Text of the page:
A married gay couple living in Ohio have reportedly been told that they are unlikely to be able to take each other’s names without lying and pretending they aren’t married.
Stephen Hill and partner Joshua Snyder were married in the District of Columbia on May 3, 2011. Ohio, the state in which they currently reside, has a constitutional ban on same-sex marriage, though there are moves to overturn this ban.
A year on, the couple wanted to take each other’s names, hyphenating them to “Snyder-Hill,” and duly set the wheels in motion. They say that on visiting the courthouse, they were pulled aside by a local magistrate and it was implied that unless they lied and covered up their being married it would be unlikely for them to get the change approved because Ohio law doesn’t recognize same-sex marriages–despite allowing name changes for nearly any other reason.
It would have been very easy for them to lie, but Stephen Hill says he is done lying. You may remember the name Stephen Hill–he was the soldier booed by members of the audience during a Republican presidential debate earlier this year when he asked if the candidates would reinstate the “Don’t Ask, Don’t Tell” rule that banned gay members of the military from being open about their sexuality.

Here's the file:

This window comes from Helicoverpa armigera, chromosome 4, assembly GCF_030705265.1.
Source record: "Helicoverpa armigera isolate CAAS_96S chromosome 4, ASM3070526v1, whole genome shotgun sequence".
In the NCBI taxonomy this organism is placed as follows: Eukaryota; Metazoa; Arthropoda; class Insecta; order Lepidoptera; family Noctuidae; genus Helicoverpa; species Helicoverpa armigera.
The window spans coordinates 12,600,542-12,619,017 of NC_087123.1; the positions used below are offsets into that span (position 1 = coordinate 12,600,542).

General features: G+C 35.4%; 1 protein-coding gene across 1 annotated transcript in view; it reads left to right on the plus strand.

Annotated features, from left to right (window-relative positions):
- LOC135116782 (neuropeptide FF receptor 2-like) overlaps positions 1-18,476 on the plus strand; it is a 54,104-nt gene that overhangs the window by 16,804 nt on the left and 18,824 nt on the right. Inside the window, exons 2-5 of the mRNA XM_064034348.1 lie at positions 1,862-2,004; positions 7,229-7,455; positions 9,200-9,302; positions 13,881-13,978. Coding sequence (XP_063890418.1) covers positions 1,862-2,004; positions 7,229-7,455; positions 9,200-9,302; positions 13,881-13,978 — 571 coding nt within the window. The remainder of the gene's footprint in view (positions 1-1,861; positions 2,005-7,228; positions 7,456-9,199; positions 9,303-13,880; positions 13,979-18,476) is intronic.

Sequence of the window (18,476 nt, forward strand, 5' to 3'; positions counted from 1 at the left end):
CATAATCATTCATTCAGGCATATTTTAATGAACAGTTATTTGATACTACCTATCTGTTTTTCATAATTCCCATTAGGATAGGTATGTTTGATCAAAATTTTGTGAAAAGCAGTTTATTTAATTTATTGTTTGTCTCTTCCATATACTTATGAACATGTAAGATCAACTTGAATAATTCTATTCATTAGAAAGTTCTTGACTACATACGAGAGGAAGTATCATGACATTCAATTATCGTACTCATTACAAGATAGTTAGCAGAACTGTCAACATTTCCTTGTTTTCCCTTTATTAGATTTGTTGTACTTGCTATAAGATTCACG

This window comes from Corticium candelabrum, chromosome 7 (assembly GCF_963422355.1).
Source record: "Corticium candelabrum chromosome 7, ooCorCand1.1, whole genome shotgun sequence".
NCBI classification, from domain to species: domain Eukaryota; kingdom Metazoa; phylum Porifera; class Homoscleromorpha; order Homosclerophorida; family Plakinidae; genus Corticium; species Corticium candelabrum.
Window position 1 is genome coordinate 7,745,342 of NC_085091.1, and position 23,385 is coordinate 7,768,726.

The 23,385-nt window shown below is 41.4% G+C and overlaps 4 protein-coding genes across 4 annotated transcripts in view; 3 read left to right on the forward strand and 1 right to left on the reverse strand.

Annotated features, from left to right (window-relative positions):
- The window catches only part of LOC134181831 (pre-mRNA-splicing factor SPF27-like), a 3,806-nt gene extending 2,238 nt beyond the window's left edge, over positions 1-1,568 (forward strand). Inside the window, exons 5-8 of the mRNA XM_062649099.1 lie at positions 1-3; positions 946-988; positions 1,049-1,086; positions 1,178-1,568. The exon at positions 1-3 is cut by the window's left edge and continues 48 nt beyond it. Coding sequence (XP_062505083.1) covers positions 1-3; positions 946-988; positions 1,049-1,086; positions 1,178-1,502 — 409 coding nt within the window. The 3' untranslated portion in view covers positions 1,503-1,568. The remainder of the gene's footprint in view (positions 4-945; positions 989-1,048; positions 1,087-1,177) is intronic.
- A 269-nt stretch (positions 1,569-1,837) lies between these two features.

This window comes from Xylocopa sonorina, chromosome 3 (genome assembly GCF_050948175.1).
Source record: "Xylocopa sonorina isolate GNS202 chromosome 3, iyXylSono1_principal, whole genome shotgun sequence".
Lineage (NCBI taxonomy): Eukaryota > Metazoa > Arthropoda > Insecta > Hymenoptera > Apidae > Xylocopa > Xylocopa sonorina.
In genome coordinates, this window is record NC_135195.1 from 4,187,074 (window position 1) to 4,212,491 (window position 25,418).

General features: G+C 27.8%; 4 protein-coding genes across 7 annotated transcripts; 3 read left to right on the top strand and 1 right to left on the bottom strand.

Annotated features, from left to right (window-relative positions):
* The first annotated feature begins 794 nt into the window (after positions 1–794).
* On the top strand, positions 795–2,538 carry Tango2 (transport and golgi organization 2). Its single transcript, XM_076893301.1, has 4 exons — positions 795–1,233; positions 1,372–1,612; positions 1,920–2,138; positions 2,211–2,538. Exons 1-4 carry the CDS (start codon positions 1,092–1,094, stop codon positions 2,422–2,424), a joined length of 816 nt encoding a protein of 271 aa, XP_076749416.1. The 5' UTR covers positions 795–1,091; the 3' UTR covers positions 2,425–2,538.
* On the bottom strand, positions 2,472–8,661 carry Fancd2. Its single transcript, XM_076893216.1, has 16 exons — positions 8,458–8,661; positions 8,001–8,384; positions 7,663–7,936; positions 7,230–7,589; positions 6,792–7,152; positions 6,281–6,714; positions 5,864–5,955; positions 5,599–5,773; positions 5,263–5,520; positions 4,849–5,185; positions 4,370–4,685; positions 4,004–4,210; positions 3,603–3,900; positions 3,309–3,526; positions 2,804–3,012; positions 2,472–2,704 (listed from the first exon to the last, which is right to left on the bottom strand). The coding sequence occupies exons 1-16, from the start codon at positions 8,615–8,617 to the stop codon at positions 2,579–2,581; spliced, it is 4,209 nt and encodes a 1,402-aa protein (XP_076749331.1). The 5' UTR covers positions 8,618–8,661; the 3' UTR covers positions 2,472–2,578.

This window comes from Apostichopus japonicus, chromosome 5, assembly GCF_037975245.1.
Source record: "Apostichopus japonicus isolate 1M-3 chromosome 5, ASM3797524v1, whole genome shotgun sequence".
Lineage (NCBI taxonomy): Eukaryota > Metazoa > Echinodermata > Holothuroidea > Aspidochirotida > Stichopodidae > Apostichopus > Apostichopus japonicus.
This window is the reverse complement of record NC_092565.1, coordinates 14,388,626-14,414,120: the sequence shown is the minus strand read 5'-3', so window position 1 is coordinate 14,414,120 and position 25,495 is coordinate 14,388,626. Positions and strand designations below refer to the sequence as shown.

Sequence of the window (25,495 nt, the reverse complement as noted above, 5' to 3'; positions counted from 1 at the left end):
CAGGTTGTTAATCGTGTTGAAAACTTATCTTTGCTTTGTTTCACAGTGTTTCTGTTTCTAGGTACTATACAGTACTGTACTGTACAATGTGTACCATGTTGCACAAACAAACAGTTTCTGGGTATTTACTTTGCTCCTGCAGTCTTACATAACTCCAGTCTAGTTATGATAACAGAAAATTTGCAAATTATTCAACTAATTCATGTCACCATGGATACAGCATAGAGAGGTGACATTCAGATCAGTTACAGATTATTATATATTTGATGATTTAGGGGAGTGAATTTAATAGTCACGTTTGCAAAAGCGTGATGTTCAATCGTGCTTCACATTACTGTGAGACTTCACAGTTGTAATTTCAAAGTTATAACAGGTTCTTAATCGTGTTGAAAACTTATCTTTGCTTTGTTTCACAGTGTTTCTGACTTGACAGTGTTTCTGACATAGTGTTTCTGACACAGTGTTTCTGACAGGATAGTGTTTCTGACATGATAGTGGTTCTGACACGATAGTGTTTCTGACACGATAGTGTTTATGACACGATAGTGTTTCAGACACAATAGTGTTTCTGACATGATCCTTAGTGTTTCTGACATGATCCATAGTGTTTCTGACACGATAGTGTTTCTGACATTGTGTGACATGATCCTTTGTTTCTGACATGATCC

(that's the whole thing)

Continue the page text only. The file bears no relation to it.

The following news report details their struggle:
As made clear in the news bulletin above, a judge has heard their request but, unusually, did not issue an immediate response, promising instead to mail them a reply. The couple believe their initial petition for a name change will be denied and, as such, are preparing for a court battle.
Hill is already a member of an ongoing lawsuit brought by the Servicemembers Legal Defense Network. The suit aims to overturn the Defense of Marriage Act on grounds that it harms servicemembers in same-sex marriages.
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